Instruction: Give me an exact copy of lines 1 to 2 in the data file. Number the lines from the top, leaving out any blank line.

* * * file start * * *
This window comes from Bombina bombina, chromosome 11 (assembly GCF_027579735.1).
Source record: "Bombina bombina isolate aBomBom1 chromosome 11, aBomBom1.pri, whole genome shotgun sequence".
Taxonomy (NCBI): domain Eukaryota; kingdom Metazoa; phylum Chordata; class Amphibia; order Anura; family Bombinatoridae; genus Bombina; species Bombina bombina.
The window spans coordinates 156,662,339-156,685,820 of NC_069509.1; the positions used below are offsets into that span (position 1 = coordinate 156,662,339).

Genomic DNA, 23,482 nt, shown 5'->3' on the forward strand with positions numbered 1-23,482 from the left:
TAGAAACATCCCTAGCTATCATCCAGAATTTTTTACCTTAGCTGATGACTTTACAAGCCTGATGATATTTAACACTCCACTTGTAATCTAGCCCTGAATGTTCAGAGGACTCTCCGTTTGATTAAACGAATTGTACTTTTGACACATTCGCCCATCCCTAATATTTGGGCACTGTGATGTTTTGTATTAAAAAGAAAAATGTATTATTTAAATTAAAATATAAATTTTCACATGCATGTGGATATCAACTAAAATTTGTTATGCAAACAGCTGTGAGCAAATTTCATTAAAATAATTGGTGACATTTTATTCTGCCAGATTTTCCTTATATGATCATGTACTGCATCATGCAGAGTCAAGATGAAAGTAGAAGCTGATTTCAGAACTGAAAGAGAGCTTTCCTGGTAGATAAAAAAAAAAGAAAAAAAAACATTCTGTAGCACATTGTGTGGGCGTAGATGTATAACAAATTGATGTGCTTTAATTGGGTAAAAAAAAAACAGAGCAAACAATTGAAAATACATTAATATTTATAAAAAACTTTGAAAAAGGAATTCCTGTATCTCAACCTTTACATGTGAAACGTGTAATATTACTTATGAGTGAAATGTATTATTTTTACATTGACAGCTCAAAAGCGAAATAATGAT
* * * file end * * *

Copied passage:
This window comes from Bombina bombina, chromosome 11 (assembly GCF_027579735.1).
Source record: "Bombina bombina isolate aBomBom1 chromosome 11, aBomBom1.pri, whole genome shotgun sequence".